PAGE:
Given that this season he only has 17 attempts when the team is trailing in the last four minutes, there is at least some reason to believe that Trubisky has not really carried the Bears to a victory all that often because the opportunities simply have not been there. The Patriots game was close to out of reach based on the score in the last eight minutes (although Trubisky did have a chance to narrow that lead on the earlier drive). Still, the Bears have largely been in the lead or out of position while Trubisky has played. Nonetheless, there is some reason for optimism, here.

Across 23 games, Trubisky has two game-winning drives and exactly one fourth-quarter comeback. His one comeback was against Arizona, and it was not pretty. The Bears drove from their own 16 and barely managed to make it to field goal range, aided by an unnecessary roughness penalty. Despite a passer rating on this drive below 69, Trubisky technically did enough to win the game, but it left the Cardinals enough time for two more possessions, and if either had resulted in a field goal, the Bears would have been on the wrong end of the score. This is--at best--a mediocre data point.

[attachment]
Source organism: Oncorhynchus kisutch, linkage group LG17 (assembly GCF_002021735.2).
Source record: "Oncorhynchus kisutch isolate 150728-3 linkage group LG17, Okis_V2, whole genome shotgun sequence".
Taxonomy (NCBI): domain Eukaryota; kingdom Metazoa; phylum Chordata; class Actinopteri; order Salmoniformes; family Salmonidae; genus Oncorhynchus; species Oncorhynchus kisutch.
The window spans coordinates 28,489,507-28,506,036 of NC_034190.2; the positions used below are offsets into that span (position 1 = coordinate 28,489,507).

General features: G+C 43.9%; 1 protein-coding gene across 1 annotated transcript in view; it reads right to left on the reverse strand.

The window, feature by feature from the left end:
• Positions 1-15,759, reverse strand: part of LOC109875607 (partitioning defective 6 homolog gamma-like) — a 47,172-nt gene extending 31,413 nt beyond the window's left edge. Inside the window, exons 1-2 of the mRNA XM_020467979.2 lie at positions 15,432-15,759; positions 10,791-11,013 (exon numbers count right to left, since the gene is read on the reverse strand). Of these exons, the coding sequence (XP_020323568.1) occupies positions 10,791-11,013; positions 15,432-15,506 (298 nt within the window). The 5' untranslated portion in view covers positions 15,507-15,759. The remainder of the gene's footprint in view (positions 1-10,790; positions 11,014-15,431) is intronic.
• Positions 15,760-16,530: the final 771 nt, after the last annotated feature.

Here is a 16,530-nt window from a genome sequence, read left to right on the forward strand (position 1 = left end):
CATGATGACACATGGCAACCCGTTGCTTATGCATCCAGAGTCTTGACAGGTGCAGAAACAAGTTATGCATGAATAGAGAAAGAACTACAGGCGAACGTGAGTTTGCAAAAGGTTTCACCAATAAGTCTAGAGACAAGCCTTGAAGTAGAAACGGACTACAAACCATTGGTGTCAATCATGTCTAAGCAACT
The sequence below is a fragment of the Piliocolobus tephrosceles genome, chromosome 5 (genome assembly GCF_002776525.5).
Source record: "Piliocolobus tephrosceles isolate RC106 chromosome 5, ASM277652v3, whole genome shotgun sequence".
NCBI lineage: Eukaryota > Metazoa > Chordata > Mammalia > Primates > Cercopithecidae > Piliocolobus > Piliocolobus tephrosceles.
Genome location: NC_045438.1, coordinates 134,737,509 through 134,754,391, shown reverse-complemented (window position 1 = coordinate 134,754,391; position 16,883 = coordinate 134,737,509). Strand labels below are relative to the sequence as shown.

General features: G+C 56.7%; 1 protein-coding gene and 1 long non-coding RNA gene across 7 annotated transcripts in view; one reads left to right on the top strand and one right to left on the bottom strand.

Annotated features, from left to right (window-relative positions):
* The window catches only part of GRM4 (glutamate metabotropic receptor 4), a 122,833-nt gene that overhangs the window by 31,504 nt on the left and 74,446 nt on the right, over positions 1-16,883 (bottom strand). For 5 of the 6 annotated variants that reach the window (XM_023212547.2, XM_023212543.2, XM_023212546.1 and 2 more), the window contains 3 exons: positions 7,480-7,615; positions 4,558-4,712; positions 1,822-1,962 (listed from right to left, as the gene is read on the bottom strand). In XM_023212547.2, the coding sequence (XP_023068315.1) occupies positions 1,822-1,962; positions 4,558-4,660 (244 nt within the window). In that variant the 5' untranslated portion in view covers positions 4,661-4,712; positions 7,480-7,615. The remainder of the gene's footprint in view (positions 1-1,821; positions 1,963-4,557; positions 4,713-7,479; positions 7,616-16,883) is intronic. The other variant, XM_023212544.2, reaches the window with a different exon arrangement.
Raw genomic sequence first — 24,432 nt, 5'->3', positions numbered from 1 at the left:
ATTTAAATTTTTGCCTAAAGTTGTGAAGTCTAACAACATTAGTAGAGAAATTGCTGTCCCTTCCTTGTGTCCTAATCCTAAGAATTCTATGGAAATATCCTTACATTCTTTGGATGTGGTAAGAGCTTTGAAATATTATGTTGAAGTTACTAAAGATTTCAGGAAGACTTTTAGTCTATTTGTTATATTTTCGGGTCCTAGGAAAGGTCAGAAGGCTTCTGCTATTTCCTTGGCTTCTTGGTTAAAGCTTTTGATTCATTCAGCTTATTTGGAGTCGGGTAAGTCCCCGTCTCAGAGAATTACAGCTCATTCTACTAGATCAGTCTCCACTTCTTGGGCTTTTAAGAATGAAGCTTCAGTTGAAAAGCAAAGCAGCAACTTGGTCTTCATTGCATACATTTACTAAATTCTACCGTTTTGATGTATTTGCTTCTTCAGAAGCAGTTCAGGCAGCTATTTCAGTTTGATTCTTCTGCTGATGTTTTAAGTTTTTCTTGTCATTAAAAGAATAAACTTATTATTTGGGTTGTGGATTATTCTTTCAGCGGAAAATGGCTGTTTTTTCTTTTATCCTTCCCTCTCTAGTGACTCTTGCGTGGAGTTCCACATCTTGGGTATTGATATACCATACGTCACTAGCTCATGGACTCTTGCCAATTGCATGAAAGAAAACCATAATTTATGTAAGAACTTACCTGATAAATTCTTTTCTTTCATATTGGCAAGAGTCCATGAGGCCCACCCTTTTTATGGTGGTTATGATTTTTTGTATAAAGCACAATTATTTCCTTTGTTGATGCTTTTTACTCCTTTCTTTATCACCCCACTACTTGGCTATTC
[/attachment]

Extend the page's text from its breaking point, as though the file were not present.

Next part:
However, the same kind of honestly needs to be applied to a Bears’ loss. Against Miami, Trubisky did manage both a potential game-winning drive (to go up 28-21 in the fourth) and again in overtime. The first was immediately wiped out by a 75-yard touchdown pass and the second was undone by a missed Parkey field goal attempt.

In other words, it’s inaccurate to say that Trubisky cannot pick a team up and string together the play he needs to win a football game. He has done it twice this season already. It is, however, accurate to say that he is proving to be an asset to the team, but not a game-breaker. So long as the defense and the head coach stay at their current level, that might be enough.

More importantly, what the current structure of the Bears provides for is a perfect training platform. He can play meaningful football, he can take chances, and he can learn on the job. Along the way, he can develop the ability to manage a game (or more) while supported by a complete team around him. It’s hard to imagine a better scenario for a young qb.